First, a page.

The arrest of Mikhail Khodorkovsky, the head of the Yukos oil company, in October 2003, was a key turning point in modern Russian history. From being one of the world's richest and most powerful men, Khodorkovsky became Putin's prisoner. After two controversial trials, attracting widespread international condemnation (revealing accounts of which feature in the book) Khodorkovsky was sentenced to fourteen years in jail. In this book, Richard Sakwa examines the rise and fall of Yukos and considers the relationship between Putin's state and big business during Russia's traumatic shift from the Soviet planned economy to capitalism, as well as Russia's emergence as an energy superpower. The attack on Khodorkovsky had - and continues to have - far-reaching political and economic consequences but it also raises fundamental questions about the quality of freedom in Putin's Russia as well as in the world at large. In addition the author delves into the writings of Mr. Khodorkovsky in prison which show him to be a thoughtful critic of Russian reality.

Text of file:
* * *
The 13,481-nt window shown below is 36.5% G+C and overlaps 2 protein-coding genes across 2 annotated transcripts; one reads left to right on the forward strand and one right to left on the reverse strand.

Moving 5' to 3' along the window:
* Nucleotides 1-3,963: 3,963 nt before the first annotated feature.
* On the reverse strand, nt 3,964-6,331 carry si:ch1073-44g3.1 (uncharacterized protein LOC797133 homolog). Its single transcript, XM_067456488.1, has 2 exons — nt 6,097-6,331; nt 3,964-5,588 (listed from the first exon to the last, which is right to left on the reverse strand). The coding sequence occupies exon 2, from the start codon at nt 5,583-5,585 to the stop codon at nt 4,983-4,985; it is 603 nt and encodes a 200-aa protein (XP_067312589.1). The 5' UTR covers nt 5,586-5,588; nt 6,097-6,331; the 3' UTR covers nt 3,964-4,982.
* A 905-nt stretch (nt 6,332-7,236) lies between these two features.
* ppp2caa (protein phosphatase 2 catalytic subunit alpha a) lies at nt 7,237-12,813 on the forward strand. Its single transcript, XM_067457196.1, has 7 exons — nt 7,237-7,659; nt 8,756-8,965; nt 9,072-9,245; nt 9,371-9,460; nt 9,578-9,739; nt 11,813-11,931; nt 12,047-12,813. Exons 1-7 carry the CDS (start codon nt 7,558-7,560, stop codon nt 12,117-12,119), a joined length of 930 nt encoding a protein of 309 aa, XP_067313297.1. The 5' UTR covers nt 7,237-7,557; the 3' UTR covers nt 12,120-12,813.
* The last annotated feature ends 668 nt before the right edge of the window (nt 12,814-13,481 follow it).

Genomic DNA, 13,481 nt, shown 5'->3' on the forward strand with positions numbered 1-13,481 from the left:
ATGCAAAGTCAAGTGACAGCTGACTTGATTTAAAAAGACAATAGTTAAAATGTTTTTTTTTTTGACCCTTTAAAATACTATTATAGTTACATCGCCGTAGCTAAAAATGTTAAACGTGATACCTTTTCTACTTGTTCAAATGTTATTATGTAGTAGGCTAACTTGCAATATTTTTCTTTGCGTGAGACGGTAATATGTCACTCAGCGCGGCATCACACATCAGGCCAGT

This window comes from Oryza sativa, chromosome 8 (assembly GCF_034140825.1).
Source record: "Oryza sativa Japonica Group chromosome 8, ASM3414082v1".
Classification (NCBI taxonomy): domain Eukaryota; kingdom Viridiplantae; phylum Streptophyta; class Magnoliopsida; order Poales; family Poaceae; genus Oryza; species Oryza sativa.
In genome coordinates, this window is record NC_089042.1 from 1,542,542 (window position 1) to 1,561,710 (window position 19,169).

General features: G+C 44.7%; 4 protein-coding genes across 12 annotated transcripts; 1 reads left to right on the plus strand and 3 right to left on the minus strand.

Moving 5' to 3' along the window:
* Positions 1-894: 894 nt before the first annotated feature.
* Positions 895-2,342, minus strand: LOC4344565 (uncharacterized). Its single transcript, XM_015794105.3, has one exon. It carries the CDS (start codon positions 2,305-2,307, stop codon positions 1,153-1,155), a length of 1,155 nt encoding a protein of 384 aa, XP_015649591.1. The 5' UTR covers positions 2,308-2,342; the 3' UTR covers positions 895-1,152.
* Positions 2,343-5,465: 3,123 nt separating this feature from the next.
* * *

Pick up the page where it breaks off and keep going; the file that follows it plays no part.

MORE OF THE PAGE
Dark Eyes, Lady Blue tells the story of Sister Maria of Agreda's remarkable life. Maria was born in Agreda, Spain, in 1602, and vowed there as a nun at age seventeen. From birth to her death in 1665, she never left the small town. Yet her accomplishments had a lasting impact in Spain and as far away as the American Southwest, where she is celebrated to this day. Although cloistered in Agreda's Monastery of the Immaculate Conception, Maria grew to be a renowned mystic, a widely read author, and an advisor to the King of Spain. She experienced religious ecstasy that inspired her visionary writings and - quite remarkably - communications with the Jumano Indians of what would later become the states of Texas and New Mexico. When Spanish missionaries met the Jumano Indians, their chief expressed a desire to be baptized because of the supernatural visits from the mystical ""lady in blue."" This fresh telling of Maria's story is one that will appeal to readers young and old and provides an unforgettable perspective on early American exploration of Texas and New Mexico.
A study of Germany between 1919 and 1945 for AS and A Level History students. It is designed to fulfil the AS and A Level specifications in place from September 2000. The two AS sections deal with narrative and explanation of the topic. There are extra notes, biography boxes and definitions in the margin, and summary boxes to help students assimilate the information. The A2 section reflects the different demands of the higher level examination by concentrating on analysis and historians' interpretations of the material covered in the AS sections. There are practice questions and hints and tips on what makes a good answer.